Published:


Dalia Ben-GalimDalia
Ben-Galim is IPPR’s Associate Director for Family, Community and Work.
She  joined IPPR after teaching social policy at Oxford University and
carrying out research at the LSE. 

Despite the
speculation, the government’s mid-term review was surprisingly silent on
childcare. Rumours suggest that there is a Yellow-Blue battle raging in
government about the new childcare support package with details yet
to be agreed
. Conservatives tend to favour tax relief and the talk is of
new childcare tax allowances of up to £2000.
But tax relief tends to be regressive,
with the winners likely to be middle class families with two or more children
with high childcare costs. With many poorer working families hurting from welfare changes,
Nick Clegg is apparently trying to skew any new support towards those on low
and middle incomes. Next week we will know if he has been successful.

Liz Truss,
the Childcare Minister, sidesteps that part of the debate in her ConservativeHome blog from yesterday on childcare reform. Truss’
claims
are consistent and well known; public funding for childcare is
complex; child-to-adult ratios in England are stifling for childminders; and
regulation is burdensome. But her initial emphasis on recent Dutch reforms
seems to be wavering – perhaps influenced by IPPR’s
report
 pointing out their flaws – and has shifted towards the French
system. This is to be welcomed as there is much to learn from French provision,
but again it’s important to understand the limits of comparing childcare
systems, given the different contexts.

The French
have a long history of pro-natalist
family policy
with relatively generous paid parental leave and home care
subsidies. This means that nearly two thirds of children aged under three are
cared for by their parents. Licensed family childcare assistants only look
after some 18 per cent of under-threes at home, and they typically care for one
to three children at a time, although they can now look after four children by
law. Only in crèches, which cater for 8 per cent of under-twos, is a higher 5:1
ratio permitted. In addition, 35 per cent of two-year-olds – usually children
from low-income families – are in nursery schools (écoles maternelles), a figure which rises to
90 per cent for three-year-olds, where ratios are much higher. So the
comparison with France does shed light on a different system from which the UK can
learn, but it is misleading to infer from it that looser ratios for
childminders have much if any impact on childcare costs, since the proportion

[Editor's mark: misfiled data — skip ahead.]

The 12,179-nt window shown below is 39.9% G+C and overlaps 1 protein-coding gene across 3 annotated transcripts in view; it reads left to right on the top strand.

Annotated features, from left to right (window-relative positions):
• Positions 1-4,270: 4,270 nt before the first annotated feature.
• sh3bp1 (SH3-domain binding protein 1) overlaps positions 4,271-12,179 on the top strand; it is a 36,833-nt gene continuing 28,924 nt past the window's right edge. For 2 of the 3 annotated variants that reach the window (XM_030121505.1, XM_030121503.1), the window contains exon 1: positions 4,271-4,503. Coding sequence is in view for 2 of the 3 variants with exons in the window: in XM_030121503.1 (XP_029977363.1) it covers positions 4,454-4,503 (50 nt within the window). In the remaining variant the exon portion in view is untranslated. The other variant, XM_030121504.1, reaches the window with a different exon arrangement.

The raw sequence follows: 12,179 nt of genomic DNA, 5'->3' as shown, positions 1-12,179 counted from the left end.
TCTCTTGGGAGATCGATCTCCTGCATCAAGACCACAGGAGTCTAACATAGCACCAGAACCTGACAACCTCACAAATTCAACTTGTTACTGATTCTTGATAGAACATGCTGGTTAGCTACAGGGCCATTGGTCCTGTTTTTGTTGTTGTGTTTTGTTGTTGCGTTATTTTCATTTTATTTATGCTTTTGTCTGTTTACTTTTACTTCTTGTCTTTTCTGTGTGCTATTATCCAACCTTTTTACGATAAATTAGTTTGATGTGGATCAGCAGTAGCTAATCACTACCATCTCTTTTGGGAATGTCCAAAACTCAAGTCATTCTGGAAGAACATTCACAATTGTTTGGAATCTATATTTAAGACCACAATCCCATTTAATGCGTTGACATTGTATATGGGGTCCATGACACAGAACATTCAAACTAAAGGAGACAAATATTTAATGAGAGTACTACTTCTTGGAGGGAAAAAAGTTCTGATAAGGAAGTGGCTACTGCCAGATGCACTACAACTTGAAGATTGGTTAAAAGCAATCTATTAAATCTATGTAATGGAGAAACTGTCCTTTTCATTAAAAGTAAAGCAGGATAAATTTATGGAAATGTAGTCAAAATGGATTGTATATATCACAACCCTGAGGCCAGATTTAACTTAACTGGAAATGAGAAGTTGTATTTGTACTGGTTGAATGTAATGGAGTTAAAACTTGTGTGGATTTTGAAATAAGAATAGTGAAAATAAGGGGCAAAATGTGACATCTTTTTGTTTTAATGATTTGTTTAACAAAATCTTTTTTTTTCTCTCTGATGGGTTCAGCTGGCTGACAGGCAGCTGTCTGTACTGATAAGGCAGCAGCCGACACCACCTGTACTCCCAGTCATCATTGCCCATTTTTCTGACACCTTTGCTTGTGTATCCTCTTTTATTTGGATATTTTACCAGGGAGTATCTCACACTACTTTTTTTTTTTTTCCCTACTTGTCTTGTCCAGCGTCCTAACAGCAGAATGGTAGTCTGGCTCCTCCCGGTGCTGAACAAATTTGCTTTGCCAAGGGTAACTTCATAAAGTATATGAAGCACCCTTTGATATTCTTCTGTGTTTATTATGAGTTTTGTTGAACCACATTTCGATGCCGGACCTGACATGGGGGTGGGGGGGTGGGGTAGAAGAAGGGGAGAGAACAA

of under 5s for whom they cater is small.


Indeed, on
the much debated issue of ratios Truss seems to have shifted slightly.
Previously her focus was on childminder ratios, but today’s article expands to
adult-child ratios in all settings. Childminders are
broadly opposed to Truss’ deregulation agenda seeing it as a threat to the
status and quality of their profession. Many are worried that relaxing ratios
would potentially send the wrong message to parents and could be a deterrent to
prospective childminders who might want to enter the sector. So broadening out
of ratios to the whole sector poses additional questions on quality and the
extent to which inspection and regulation apply across all settings.

Workforce
qualifications also play a significant role. Like many Nordic countries, the qualifications
attained by the early years workforce in France are generally higher compared
to the UK. Using ratios as an indicator for costs is therefore limited given
the different levels and status of qualifications. The early years workforce
has a critical
impact
on outcomes for children and the challenge of developing a
highly-trained and well paid workforce is a question that remains urgent and
cannot be left to market principles. Truss is right to focus on quality but it
is a real stretch to suggest that slightly looser ratios will lead to lower
prices and higher salaries (not least because in many European countries with
different ratios to the UK pay rates are set by national regulation or
collective bargaining).

IPPR’s
work
on the Netherlands showed that demand subsidies don’t bring down
prices. The Australian
experience
adds further evidence showing that demand led funding resulted
in a spiralling of costs for parents. In contrast, French nursery schools and
the Nordic system are largely supply funded, generating sustainable provision
of high quality. So instead of opting for regressive tax reliefs, the
government should continue to invest in free or heavily subsidised early years
provision, building on its extension of free nursery places for low income
two-year-olds. We need to complete the supply of a universal under 5s childcare
and early learning system, along Nordic lines. Supply funding gives stability
and affordability to parents. This is what will generate the higher rates of
maternal employment to which Truss rightly refers. Over the long term, boosting
maternal employment rates can generate
a net return to the Treasury
.

Later this
week the coalition’s quad will thrash out their ideas on how best to support
parents but the debate on how to support children to develop and thrive should
also focus on quality. Universal early years provision must remain the goal.

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